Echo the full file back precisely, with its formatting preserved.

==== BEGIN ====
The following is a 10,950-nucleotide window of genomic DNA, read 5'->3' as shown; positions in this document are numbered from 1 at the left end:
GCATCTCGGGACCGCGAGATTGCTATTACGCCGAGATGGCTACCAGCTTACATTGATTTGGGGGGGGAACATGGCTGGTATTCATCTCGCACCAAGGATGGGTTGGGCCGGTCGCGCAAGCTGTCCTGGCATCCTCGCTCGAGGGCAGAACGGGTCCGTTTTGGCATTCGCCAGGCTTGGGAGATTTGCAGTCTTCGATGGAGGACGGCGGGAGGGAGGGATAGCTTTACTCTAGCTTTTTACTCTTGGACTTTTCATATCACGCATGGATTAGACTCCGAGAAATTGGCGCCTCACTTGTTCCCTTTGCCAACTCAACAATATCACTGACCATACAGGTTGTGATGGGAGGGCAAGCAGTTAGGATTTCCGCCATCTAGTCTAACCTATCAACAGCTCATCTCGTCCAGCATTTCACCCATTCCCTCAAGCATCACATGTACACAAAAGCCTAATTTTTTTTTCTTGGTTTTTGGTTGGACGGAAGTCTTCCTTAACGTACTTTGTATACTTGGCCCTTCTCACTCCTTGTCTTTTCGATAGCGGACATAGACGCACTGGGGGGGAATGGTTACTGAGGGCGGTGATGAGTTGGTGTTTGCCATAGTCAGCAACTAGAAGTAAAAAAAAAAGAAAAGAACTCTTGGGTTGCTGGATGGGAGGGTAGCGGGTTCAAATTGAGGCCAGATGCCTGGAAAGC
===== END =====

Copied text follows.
The following is a 10,950-nucleotide window of genomic DNA, read 5'->3' as shown; positions in this document are numbered from 1 at the left end:
GCATCTCGGGACCGCGAGATTGCTATTACGCCGAGATGGCTACCAGCTTACATTGATTTGGGGGGGGAACATGGCTGGTATTCATCTCGCACCAAGGATGGGTTGGGCCGGTCGCGCAAGCTGTCCTGGCATCCTCGCTCGAGGGCAGAACGGGTCCGTTTTGGCATTCGCCAGGCTTGGGAGATTTGCAGTCTTCGATGGAGGACGGCGGGAGGGAGGGATAGCTTTACTCTAGCTTTTTACTCTTGGACTTTTCATATCACGCATGGATTAGACTCCGAGAAATTGGCGCCTCACTTGTTCCCTTTGCCAACTCAACAATATCACTGACCATACAGGTTGTGATGGGAGGGCAAGCAGTTAGGATTTCCGCCATCTAGTCTAACCTATCAACAGCTCATCTCGTCCAGCATTTCACCCATTCCCTCAAGCATCACATGTACACAAAAGCCTAATTTTTTTTTCTTGGTTTTTGGTTGGACGGAAGTCTTCCTTAACGTACTTTGTATACTTGGCCCTTCTCACTCCTTGTCTTTTCGATAGCGGACATAGACGCACTGGGGGGGAATGGTTACTGAGGGCGGTGATGAGTTGGTGTTTGCCATAGTCAGCAACTAGAAGTAAAAAAAAAAGAAAAGAACTCTTGGGTTGCTGGATGGGAGGGTAGCGGGTTCAAATTGAGGCCAGATGCCTGGAAAGC